Divorce is the legal termination or dissolution of a marriage by a court or any other competent body. Divorce in India, when contested, is a tedious process that can take years. 

Laws Governing Divorce in India

The laws for divorce in India are invariably linked to religion.

  • For Hindus, Buddhists, Sikhs, and Jains: The Hindu Marriage Act, 1955
  • For Muslims: The Dissolution of Muslim Marriages Act, 1939
  • For Parsis: The Parsi Marriage and Divorce Act, 1936
  • For Christians: The Indian Divorce Act, 1869
  • For all the other civil and inter-community marriages: The Special Marriage Act, 1956.

Divorce under the Hindu Marriage Act, 1955:

Contested divorce refers to the divorce filed under Section 13 of the Hindu Marriage Act, 1955, which outlines the grounds for divorce. According to Section 13(1), a person can file for divorce on one or more of the following grounds:

  1. Cruelty;
  2. Adultery;
  3. Desertion;
  4. Venereal disease;
  5. Conversion of religion;
  6. Insanity; 
  7. Renunciation; and
  8. Presumption of death.

Section 13 (2) of the HMA, 1955, outlines ground exclusively available to the wife, which are

  1. Pre-act polygamous marriage;
  2. Rape, Sodomy, or Bestiality;
  3. Non-resumption of cohabitation after a decree of maintenance passed; and
  4. Repudiation of marriage.

Counter-claim in a Divorce Proceeding under HMA, 1995:

The respondent in a divorce proceeding has two options, i.e. either to simply oppose the divorce filed the petitioner or file a counter-claim under Section 23A of the HMA, 1955.  The said section is quoted below:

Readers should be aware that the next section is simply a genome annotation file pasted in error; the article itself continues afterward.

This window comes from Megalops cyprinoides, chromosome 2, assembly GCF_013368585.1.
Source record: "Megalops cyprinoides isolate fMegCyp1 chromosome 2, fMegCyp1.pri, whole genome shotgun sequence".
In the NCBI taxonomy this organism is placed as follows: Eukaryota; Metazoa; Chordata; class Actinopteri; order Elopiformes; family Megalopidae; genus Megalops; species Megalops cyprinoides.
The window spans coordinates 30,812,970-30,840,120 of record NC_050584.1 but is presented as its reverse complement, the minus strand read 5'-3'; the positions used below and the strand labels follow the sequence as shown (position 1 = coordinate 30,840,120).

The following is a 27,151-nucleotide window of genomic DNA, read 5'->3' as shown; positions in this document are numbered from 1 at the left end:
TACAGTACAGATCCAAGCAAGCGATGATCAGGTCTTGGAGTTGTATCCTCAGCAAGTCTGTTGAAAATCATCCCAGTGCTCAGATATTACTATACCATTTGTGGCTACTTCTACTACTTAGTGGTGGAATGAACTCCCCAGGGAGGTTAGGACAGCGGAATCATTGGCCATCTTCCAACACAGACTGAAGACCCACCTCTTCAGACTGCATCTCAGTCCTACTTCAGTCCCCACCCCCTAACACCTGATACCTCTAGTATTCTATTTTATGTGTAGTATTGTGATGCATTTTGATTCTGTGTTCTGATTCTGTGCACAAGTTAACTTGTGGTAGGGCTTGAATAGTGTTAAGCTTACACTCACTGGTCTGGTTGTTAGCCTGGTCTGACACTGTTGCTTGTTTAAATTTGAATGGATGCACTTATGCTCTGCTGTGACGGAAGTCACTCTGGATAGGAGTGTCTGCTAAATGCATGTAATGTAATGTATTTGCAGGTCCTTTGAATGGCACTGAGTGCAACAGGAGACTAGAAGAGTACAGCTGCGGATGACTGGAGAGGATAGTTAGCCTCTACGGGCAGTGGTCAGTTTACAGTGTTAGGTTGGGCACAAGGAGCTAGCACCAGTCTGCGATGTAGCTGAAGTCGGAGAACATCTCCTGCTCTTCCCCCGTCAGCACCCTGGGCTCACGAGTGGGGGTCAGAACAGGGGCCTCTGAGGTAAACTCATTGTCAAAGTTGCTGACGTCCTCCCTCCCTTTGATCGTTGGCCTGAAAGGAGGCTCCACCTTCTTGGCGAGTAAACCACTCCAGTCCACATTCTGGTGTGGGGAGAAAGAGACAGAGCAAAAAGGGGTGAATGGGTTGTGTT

23A Relief for respondent in divorce and other proceedings.

In any proceeding for divorce or judicial separation or restitution of conjugal rights, the respondent may not only oppose the relief sought on the ground of petitioner’s adultery, cruelty or desertion but also make a counter-claim for any relief under this Act on that ground; and if the petitioner’s adultery, cruelty or desertion is proved, the court may give to the respondent any relief under this Act to which he or she would have been entitled if he or she had presented a petition seeking such relief on that ground.”

Section 23A of the Hindu Marriage Act, 1955, was inserted by the Amendment Act of 1976. A perusal to Section 23A reveals that the respondent may not only oppose the divorce but is also at liberty to file a counter-claim against the ground(s) undertaken by the petitioner in his/her petition and seek divorce on the grounds available under Section 13 of the HMA,1955. This Section permits the court to give relief to the respondent who opposes a petition for divorce on the ground of the petitioner’s adultery, cruelty or desertion. The court may give him/her the same relief to which he/she would have been entitled if the respondent had filed a petition.